Stinging Nettle Tea

  I’ve shown you recently how to get revenge on those pesky dandelions that never seem to stop growing in your yard by making tea and salad out of them. After getting attacked by the evil little  plant known as Stinging Nettle last week I was curious if there were ways I could get my revenge on this plant as well. I wanted to find some alternative uses for the herb.  Well, much to my surprise nettle is actually one of natures super foods with amazing health benefits and a ton of uses for natural home remedies.

Some of the benefits of nettle include:

  • Great source of vitamin C, A, iron, potassium, magnesium and calcium
  • Source chlorophyl and tannin, beta carotene and B vitamins
  • Has 10% more protein than any other vegetable
  • Used to treat anemia, arthritis and gout
  • Because of its high vitamin K content it is used to treat high blood pressure and bleeding.

The list goes on and on and on but you get the idea, this is a pretty versatile, cure- all herb.  The thing about nettle that I was most excited to learn is that it may be helpful in the treatment of seasonal allergies. I suffer pretty terribly from allergies to pollen and other plants all throughout the spring and fall. Anything that may be able to relieve my symptoms is definitely worth trying.  It’s recommended to drink a cup of nettle tea every day and it will prevent the symptoms of allergies and hay fever. It’s too soon to tell if drinking nettle tea is helping me but if you want to learn how to make some for yourself I’ve got the instructions for you.

Nettles grow around my house like weeds. Seriously, I collected mine from my back yard but they are EVERYWHERE all around the farm. It’s great to be able to put them to use instead of just being constantly stung every time I wear Capri pants outside. Nettles are a perennial shrub native to North America, Europe, Asia. It grows in wooded areas and open meadows. If there is some kind of green space near you, there is a good chance you can find some nettles.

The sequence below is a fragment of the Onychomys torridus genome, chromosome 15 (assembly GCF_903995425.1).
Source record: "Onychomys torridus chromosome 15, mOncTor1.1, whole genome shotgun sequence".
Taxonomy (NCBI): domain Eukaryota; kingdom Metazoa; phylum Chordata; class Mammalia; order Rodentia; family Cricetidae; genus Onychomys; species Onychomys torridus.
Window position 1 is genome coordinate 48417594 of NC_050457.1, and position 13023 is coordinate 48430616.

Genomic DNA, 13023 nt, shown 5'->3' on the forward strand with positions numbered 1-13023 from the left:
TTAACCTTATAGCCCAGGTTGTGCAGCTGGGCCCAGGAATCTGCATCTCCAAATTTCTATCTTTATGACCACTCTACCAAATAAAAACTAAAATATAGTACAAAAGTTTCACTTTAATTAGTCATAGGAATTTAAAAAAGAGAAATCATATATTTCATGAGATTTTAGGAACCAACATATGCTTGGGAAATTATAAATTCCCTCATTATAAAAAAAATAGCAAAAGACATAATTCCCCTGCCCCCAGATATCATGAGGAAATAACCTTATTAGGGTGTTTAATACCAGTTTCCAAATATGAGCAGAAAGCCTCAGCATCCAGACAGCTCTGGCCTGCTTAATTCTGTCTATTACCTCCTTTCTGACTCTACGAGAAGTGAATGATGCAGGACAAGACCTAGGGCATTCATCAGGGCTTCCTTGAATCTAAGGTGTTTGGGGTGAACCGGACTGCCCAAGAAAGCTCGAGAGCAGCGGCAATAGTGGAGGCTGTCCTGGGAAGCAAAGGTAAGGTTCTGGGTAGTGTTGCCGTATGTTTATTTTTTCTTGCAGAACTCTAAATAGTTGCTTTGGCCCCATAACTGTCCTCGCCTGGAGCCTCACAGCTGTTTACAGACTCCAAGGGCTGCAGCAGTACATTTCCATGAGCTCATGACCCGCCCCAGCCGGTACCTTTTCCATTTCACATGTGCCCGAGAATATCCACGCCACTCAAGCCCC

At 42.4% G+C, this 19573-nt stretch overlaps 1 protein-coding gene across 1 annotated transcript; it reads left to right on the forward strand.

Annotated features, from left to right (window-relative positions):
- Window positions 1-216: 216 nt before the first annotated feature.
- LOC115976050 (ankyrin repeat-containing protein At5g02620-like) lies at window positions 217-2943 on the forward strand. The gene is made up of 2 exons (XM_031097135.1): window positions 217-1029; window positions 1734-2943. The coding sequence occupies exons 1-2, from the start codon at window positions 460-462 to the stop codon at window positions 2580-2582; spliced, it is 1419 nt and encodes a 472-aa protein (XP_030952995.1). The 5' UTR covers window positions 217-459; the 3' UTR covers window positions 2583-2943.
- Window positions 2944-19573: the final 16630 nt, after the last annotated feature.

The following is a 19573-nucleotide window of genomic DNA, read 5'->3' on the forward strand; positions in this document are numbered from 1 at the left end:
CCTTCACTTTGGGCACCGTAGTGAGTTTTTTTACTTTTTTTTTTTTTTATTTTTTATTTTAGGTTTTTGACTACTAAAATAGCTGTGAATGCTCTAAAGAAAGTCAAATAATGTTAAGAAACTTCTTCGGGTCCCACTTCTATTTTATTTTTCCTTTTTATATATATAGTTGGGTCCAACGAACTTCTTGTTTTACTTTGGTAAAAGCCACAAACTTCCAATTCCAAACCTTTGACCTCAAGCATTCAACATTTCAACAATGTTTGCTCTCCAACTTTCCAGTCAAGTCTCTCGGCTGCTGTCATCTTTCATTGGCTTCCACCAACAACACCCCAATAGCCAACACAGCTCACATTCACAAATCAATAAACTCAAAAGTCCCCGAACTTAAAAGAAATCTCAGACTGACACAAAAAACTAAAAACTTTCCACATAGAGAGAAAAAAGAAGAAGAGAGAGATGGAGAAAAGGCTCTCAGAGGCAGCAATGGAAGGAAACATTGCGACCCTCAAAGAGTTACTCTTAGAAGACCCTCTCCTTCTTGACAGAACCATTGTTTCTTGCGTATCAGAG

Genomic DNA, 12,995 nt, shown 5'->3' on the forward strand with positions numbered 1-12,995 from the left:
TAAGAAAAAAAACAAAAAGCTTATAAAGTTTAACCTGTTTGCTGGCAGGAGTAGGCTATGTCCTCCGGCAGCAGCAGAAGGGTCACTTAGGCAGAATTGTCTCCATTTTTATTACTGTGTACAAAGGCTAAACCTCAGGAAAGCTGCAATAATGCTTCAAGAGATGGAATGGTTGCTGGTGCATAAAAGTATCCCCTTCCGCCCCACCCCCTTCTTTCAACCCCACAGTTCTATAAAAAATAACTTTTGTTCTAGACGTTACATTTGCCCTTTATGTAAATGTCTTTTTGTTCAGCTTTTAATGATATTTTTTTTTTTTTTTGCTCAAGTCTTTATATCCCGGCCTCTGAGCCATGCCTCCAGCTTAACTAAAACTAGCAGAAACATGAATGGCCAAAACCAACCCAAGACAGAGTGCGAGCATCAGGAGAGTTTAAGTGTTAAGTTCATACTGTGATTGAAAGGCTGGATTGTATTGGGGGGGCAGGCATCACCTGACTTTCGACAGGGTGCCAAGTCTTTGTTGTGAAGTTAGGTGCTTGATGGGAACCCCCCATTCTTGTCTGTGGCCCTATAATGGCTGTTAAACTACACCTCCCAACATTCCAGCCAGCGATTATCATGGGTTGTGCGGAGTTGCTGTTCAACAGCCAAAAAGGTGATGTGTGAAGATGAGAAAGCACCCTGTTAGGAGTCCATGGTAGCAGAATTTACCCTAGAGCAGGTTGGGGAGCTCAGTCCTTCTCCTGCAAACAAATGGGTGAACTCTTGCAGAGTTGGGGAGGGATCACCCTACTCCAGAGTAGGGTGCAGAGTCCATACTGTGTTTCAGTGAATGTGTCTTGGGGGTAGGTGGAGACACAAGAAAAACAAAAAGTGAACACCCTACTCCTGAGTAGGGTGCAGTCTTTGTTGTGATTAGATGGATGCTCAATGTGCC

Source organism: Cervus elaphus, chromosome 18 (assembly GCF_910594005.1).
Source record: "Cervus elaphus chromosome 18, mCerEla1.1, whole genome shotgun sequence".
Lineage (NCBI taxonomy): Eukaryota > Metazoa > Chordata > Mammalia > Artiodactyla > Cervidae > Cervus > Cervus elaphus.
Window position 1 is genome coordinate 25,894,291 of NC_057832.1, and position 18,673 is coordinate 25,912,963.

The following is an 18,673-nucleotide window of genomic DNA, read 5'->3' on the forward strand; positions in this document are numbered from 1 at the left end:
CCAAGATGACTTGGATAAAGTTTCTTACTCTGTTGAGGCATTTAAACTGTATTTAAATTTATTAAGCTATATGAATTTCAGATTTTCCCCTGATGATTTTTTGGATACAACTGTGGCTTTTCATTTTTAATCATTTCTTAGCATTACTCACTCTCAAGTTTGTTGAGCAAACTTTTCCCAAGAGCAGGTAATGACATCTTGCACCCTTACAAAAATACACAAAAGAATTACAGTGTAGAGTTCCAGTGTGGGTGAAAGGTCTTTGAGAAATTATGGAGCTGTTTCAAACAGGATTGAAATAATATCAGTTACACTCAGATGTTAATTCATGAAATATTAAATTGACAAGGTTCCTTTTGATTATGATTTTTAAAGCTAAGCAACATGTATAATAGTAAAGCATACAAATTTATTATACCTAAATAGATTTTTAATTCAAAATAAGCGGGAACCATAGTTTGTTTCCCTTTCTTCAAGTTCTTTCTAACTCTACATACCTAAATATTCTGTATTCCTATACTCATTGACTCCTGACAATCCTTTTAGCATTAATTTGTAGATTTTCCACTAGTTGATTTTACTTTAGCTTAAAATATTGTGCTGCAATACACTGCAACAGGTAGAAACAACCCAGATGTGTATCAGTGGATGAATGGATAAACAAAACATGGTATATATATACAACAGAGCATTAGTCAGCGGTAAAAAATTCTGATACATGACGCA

Make sure you pick your nettles away from the roads or places they may be exposed to chemicals and weed killers.

Look for young nettles and clip off the tips of the plant to harvest the small leaves. It’s best to pick them in the early spring. You want to avoid larger mature plants because they can taste bitter. Obviously you should wear gloves. The tiny hairs on the plant hurt like heck if they sting you. Once the leaves are cooked or boiled they loose their stinging power.

Once you have enough nettles you should wash them gently, chop them and put them in your tea pot, add boiling water and steep for 5-10 minutes. I used about 1 cup of nettles for 1 small pot of tea.

For those who have not had nettle tea before, you may want to go easy and not make the tea too strong or drink more than one cup per day to start with.  Since nettle tea can act as a diuretic and laxative. If you drink too much to soon you may be running to the bathroom every five minutes for the rest of the day.
The taste is similar to green tea. It has a light herbal, woody taste. You can add lemon or sugar if you like.
I’ve got a lot more uses for nettle to share including some natural skin care remedies and garden pest control . Stay tuned for a post on those topics soon. What do you think about nettle? Have you tried it?  Would you try it?

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2 Responses to Stinging Nettle Tea

  1. April says:

    Fascinating! I am so amused by your “revenge” and impressed by what you can do with stinging nettle – who knew?!? Where I live in the city I don't think we have much of that around (thought I could be mistaken) but I find it so interesting to know what you can do with it anyway! 🙂

    Like

  2. Thanks April! Ya, stinging nettle is like some magical plant that apparently cures all ails. I no longer plot revenge, I bow to it's awesomeness!

    Like

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